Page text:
Quote Originally Posted by WarKitty View Post
Group sessions tend to not work well, because people aren't generally comfortable treating this sort of thing as a valid trigger. So I tend to end up in situations where I just get it set off repeatedly. Because people tend in general to think that pushing therapy is good and harmless, even if I say it is a trigger for me.
Fair enough. I wasn't sure if having others around might defuse the power dynamic a bit. If not, that's understandable.

And the fundamental trigger for me is the power imbalance. The situation where the professional could say that I said or did anything and be treated as reliable. Whereas me trying to defend or protect myself is taken as a sign that I'm clearly too sick and need to be forced back to treatment (with the same person causing the problem).

And I don't trust all the reports that say this doesn't happen or isn't common. Because as far as any official statistics go, what happened to me and other students didn't happen. And people who tell me that there's nothing to worry about tend to turn around and say I must be wrong about what I remember happening.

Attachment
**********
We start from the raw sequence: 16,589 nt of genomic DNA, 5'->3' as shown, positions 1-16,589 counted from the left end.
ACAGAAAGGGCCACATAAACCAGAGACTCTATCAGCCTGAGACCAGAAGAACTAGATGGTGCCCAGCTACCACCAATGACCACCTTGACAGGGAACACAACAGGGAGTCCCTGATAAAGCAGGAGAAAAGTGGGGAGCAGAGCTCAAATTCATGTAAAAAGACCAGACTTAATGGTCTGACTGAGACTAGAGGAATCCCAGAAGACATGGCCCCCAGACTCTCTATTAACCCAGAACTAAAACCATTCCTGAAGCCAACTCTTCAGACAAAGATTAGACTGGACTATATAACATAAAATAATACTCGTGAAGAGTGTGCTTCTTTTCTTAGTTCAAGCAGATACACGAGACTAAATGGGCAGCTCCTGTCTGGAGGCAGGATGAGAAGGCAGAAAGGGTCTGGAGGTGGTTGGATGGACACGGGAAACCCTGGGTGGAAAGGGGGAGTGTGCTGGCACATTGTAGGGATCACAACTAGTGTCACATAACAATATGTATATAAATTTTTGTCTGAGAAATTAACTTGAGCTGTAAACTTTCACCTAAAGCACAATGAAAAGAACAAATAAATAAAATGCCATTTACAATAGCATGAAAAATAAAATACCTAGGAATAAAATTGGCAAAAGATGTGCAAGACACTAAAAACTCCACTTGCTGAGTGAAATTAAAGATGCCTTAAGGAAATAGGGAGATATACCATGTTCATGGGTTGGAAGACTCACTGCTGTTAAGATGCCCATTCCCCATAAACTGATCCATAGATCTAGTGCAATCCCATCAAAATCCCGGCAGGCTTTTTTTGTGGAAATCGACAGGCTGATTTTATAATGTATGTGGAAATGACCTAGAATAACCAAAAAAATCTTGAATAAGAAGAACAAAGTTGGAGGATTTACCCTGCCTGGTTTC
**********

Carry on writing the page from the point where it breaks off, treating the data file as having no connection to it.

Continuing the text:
Yeah. Personally I know too many people who have been helped through therapy to assume that situations like yours are the norm, but I understand the fear, and I have no idea how common they might actually be.

I kind of wish there was a service people could go to/call where you could vent, and they'd try to help you with issues, but without any sort of medical authority over you. Maybe even something anonymous. Something like the various LGBT help lines that exist, but for general use. That might allow folks with trauma like you to be able to talk with someone without the trigger you have being set off. I don't know if such a thing exists, (one does here in Canada, but solely aimed at kids/teens) but it feels like it would be helpful for a lot of people.